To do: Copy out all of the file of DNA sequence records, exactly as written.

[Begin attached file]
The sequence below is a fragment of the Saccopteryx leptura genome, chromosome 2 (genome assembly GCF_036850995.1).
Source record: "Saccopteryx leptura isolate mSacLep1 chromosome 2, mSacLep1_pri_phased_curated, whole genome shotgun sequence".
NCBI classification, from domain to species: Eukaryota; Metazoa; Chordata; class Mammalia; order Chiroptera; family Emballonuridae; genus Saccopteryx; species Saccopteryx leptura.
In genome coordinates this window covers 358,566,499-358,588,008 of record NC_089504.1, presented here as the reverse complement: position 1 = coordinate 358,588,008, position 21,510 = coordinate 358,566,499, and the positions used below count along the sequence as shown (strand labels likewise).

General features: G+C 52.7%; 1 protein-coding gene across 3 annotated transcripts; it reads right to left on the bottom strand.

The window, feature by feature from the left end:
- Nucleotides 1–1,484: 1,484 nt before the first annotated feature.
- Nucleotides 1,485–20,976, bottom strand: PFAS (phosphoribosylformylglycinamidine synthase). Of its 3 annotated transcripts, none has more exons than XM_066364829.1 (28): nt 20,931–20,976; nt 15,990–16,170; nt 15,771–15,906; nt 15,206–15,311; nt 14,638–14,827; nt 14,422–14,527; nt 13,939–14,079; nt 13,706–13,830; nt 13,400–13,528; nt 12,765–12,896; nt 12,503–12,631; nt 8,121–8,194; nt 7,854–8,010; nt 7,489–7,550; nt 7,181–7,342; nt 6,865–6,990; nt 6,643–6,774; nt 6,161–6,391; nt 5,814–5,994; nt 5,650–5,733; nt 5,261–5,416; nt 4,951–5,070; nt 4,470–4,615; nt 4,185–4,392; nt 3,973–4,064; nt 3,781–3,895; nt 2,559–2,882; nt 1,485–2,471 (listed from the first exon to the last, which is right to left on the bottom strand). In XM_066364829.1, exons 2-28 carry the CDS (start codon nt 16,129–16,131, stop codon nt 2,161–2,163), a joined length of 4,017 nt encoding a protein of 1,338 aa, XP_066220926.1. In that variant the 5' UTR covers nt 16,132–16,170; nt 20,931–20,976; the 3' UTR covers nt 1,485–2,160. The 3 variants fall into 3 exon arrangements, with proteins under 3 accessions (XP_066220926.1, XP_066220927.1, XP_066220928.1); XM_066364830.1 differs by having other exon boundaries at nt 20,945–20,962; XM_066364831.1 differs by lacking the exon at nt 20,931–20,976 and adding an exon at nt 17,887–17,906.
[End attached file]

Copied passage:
The sequence below is a fragment of the Saccopteryx leptura genome, chromosome 2 (genome assembly GCF_036850995.1).
Source record: "Saccopteryx leptura isolate mSacLep1 chromosome 2, mSacLep1_pri_phased_curated, whole genome shotgun sequence".
NCBI classification, from domain to species: Eukaryota; Metazoa; Chordata; class Mammalia; order Chiroptera; family Emballonuridae; genus Saccopteryx; species Saccopteryx leptura.
In genome coordinates this window covers 358,566,499-358,588,008 of record NC_089504.1, presented here as the reverse complement: position 1 = coordinate 358,588,008, position 21,510 = coordinate 358,566,499, and the positions used below count along the sequence as shown (strand labels likewise).

General features: G+C 52.7%; 1 protein-coding gene across 3 annotated transcripts; it reads right to left on the bottom strand.

The window, feature by feature from the left end:
- Nucleotides 1–1,484: 1,484 nt before the first annotated feature.
- Nucleotides 1,485–20,976, bottom strand: PFAS (phosphoribosylformylglycinamidine synthase). Of its 3 annotated transcripts, none has more exons than XM_066364829.1 (28): nt 20,931–20,976; nt 15,990–16,170; nt 15,771–15,906; nt 15,206–15,311; nt 14,638–14,827; nt 14,422–14,527; nt 13,939–14,079; nt 13,706–13,830; nt 13,400–13,528; nt 12,765–12,896; nt 12,503–12,631; nt 8,121–8,194; nt 7,854–8,010; nt 7,489–7,550; nt 7,181–7,342; nt 6,865–6,990; nt 6,643–6,774; nt 6,161–6,391; nt 5,814–5,994; nt 5,650–5,733; nt 5,261–5,416; nt 4,951–5,070; nt 4,470–4,615; nt 4,185–4,392; nt 3,973–4,064; nt 3,781–3,895; nt 2,559–2,882; nt 1,485–2,471 (listed from the first exon to the last, which is right to left on the bottom strand). In XM_066364829.1, exons 2-28 carry the CDS (start codon nt 16,129–16,131, stop codon nt 2,161–2,163), a joined length of 4,017 nt encoding a protein of 1,338 aa, XP_066220926.1. In that variant the 5' UTR covers nt 16,132–16,170; nt 20,931–20,976; the 3' UTR covers nt 1,485–2,160. The 3 variants fall into 3 exon arrangements, with proteins under 3 accessions (XP_066220926.1, XP_066220927.1, XP_066220928.1); XM_066364830.1 differs by having other exon boundaries at nt 20,945–20,962; XM_066364831.1 differs by lacking the exon at nt 20,931–20,976 and adding an exon at nt 17,887–17,906.